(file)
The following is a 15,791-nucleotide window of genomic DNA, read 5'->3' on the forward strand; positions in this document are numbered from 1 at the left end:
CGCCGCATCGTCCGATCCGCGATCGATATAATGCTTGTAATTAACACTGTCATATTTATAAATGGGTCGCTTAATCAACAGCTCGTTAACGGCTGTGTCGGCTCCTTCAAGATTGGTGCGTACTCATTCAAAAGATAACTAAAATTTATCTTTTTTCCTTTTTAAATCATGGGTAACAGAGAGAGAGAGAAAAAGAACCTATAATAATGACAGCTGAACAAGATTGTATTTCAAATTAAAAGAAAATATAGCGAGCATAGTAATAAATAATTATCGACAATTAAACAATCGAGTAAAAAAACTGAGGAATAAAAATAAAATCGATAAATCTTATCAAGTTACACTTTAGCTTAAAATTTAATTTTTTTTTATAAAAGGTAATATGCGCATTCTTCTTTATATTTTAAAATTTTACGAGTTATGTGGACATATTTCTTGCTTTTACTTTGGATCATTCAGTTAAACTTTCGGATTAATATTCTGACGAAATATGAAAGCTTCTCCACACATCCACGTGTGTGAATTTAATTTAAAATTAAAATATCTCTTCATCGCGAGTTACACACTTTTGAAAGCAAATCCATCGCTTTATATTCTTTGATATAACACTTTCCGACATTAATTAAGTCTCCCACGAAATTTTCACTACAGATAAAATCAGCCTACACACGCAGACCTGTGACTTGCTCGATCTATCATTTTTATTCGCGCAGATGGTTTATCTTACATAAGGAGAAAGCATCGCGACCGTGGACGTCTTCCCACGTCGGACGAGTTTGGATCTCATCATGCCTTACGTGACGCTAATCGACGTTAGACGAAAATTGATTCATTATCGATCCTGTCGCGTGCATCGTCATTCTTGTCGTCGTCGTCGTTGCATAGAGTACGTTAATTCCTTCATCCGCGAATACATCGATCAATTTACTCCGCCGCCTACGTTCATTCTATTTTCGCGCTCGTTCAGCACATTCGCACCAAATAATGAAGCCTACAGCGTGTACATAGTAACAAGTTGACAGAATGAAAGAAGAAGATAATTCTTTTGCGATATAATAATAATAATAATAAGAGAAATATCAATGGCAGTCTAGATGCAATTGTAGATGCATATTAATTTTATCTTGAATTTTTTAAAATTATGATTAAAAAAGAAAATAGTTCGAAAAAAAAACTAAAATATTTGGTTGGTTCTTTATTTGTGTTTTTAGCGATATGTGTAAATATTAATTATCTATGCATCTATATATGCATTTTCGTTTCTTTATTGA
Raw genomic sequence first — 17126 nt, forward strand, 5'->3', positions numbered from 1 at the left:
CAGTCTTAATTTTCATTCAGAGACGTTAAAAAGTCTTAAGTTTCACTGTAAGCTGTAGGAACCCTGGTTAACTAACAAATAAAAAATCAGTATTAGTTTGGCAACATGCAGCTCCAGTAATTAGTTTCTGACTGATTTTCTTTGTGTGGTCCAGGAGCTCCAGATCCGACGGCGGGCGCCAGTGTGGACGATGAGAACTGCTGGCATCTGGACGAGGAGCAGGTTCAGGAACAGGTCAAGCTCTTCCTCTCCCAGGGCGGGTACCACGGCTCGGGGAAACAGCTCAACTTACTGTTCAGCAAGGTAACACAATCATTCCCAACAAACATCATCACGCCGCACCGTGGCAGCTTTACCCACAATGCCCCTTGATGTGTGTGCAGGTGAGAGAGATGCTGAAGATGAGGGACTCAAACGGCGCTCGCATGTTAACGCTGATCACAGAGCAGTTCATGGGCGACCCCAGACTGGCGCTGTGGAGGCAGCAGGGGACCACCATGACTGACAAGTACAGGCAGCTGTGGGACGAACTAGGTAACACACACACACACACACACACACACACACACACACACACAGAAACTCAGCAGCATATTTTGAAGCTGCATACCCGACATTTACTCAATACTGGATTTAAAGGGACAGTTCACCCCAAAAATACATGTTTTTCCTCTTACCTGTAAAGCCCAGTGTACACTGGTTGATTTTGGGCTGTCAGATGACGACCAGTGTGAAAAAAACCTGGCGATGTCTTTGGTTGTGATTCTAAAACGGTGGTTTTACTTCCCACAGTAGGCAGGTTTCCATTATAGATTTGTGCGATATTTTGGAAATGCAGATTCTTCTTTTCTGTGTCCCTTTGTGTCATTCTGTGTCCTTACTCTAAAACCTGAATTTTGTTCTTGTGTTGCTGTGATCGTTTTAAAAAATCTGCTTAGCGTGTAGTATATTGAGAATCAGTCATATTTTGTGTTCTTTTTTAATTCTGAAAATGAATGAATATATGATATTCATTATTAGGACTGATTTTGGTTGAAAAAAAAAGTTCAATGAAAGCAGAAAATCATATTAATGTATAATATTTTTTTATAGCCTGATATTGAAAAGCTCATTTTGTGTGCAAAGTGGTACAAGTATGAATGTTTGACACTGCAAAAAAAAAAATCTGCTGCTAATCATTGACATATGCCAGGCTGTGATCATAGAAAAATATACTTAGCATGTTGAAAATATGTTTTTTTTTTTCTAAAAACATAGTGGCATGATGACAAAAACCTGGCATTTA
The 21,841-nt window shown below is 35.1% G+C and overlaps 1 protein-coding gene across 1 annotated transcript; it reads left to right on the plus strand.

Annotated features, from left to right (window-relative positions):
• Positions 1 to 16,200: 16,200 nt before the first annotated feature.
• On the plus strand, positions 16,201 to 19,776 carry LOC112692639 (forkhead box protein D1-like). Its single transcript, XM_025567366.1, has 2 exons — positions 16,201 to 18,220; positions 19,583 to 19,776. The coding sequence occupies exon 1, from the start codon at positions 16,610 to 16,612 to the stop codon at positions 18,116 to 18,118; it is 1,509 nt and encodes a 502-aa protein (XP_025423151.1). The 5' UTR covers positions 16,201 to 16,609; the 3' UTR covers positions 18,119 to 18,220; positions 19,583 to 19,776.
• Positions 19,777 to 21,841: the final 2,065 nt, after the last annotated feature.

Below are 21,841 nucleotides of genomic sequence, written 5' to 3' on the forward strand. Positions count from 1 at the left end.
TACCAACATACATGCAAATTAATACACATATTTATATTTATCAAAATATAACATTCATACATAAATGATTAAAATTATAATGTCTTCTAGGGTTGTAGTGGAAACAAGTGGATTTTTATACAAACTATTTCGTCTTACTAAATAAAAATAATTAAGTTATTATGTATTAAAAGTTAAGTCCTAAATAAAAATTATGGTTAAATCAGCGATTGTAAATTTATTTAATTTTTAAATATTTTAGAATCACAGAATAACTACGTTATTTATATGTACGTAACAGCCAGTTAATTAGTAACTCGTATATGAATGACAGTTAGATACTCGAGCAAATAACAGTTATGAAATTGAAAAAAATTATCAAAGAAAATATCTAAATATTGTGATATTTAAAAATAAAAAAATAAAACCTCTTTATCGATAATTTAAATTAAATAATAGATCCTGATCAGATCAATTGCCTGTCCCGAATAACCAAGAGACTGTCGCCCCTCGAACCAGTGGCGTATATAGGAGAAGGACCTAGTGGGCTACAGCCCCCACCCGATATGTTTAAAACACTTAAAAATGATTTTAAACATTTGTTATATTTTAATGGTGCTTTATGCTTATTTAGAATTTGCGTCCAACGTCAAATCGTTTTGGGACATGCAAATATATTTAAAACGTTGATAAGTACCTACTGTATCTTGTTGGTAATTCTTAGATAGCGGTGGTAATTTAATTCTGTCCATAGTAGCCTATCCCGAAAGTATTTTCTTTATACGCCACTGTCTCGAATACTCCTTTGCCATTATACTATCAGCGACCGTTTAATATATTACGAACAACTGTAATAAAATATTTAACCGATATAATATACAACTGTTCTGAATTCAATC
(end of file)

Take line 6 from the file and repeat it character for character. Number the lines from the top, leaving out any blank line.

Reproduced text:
Annotated features, from left to right (window-relative positions):